In Montevideo the Embassy car has been recovered in which Tupamaro urban guerrillas on Friday (8 January) kidnapped British ambassador in Uruguay Mr Geoffrey Jackson.
GTV street, pan to kidnappers' van
MS damaged car
MS embassy car
MLS embassy car, children and onlookers in foreground
CU blood on pavement tilt up to onlookers
GV area, pan to kidnappers' van against
SCU embassy car zoom in to damaged front
MLS kidnappers' van surrounded by onlookers
MS onlookers round kidnappers' van
MS police officer looks into car
CU blood on pavement
CU ash-tray and cigarette-ends on floor of embassy car (2 shots)
Initials CM/GNS/UW/2.33 CM/GNS/UW/3.22
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Background: In Montevideo the Embassy car has been recovered in which Tupamaro urban guerrillas on Friday (8 January) kidnapped British ambassador in Uruguay Mr Geoffrey Jackson.
Near the car were found bloodstains which were thought to have come from an injured guard who was with Mr. Jackson.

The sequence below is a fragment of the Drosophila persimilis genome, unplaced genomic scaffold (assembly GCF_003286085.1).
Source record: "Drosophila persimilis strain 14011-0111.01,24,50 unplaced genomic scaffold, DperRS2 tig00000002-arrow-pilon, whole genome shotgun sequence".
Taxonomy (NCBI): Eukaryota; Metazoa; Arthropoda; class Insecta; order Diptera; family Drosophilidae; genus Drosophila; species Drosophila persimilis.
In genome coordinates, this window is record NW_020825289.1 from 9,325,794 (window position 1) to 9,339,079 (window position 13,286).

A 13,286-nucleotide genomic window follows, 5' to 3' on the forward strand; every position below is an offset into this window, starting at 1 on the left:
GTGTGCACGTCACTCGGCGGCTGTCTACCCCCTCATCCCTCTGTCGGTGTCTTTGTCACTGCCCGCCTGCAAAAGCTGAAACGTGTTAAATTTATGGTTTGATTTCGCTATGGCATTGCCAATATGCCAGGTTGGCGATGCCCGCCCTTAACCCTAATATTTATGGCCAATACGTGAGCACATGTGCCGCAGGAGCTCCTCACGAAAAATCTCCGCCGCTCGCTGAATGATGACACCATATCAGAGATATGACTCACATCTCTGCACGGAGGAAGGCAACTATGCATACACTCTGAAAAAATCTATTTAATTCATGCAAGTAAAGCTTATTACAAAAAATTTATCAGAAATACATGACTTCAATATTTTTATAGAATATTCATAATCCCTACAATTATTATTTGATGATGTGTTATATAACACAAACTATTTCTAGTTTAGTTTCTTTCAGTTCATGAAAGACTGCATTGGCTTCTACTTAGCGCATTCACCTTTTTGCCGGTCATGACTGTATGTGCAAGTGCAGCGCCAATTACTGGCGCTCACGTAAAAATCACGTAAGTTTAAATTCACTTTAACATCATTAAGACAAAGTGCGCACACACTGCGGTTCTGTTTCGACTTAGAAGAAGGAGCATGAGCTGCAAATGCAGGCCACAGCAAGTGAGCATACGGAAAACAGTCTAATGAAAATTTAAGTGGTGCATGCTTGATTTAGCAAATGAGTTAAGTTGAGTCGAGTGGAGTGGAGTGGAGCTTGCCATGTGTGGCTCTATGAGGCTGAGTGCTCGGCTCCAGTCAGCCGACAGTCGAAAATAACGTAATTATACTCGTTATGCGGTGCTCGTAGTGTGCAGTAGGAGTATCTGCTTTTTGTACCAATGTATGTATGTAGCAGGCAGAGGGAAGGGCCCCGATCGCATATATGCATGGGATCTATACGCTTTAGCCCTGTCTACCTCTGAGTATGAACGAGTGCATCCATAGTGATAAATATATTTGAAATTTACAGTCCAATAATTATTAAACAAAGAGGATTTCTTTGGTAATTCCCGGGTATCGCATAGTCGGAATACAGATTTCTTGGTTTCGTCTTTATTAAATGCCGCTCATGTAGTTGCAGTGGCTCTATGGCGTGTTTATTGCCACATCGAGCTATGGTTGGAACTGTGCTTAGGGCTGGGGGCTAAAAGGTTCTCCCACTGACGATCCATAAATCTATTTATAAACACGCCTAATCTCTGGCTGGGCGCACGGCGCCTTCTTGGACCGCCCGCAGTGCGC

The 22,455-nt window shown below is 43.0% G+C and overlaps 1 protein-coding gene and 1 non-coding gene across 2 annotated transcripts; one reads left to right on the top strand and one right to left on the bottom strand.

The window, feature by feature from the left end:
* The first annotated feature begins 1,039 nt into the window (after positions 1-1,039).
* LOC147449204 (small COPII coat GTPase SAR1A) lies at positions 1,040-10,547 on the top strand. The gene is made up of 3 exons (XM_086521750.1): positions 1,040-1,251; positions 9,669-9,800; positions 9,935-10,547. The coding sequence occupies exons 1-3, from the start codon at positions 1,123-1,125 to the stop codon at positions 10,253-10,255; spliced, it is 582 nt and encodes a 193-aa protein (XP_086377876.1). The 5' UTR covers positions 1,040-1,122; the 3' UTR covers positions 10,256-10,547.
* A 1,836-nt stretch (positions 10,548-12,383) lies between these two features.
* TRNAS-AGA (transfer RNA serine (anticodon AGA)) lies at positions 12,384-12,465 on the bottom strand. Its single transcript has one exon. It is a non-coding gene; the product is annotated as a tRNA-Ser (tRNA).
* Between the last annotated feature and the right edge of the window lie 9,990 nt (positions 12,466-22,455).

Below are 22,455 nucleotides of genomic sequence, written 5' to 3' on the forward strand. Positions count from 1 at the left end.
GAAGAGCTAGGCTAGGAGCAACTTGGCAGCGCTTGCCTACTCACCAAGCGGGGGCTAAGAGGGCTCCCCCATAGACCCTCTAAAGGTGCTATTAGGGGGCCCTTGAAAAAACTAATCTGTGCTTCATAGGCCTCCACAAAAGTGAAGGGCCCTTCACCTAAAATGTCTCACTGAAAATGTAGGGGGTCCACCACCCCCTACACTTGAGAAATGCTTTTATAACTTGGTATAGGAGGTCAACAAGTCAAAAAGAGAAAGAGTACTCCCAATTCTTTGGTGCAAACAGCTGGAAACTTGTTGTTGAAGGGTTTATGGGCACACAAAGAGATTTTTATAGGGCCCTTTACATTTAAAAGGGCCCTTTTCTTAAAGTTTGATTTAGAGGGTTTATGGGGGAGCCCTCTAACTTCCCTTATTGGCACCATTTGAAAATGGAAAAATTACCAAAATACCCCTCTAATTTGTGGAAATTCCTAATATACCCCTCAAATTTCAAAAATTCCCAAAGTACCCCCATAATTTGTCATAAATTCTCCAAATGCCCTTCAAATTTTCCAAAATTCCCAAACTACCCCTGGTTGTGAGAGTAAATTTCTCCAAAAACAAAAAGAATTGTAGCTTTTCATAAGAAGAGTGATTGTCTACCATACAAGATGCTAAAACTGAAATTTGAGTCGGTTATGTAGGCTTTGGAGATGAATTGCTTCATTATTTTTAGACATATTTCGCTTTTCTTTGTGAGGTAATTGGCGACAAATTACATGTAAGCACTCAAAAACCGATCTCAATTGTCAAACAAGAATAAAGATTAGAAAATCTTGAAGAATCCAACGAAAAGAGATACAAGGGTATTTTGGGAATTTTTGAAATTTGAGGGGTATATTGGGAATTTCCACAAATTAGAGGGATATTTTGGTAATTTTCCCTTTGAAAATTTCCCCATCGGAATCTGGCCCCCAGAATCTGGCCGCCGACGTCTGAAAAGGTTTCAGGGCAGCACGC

On Saturday (9 January), the day after the kidnapping, it was still not known for certain who was holding Mr. Jackson, since there had been no ransom demand or communication with the Government.
Twelve thousand Uruguayan police and troops searched intensively all day in Montevideo, and the Government offered a reward of more than three thousand pounds sterling (two million pesos) for information on Mr. Jackson's whereabouts.
Mr. Jackson was on his way to the British embassy when he was kidnapped. The Embassy car was blocked by a pick-up truck. A Ford Cortina followed the ambassador's car as escort.
Half an hour after the attack, the Ambassador's Daimler was found near one of Montevideo's beaches. Its engine was still running.
Bloodstains nearby could have come from an injured guard. Police believe that at least ten men attacked Mr. Jackson and his escort. Four of them attacked his chauffeur and guard; three others dealt with the escort. Mr. Jackson was driven off by the other three, at high speed in his own car.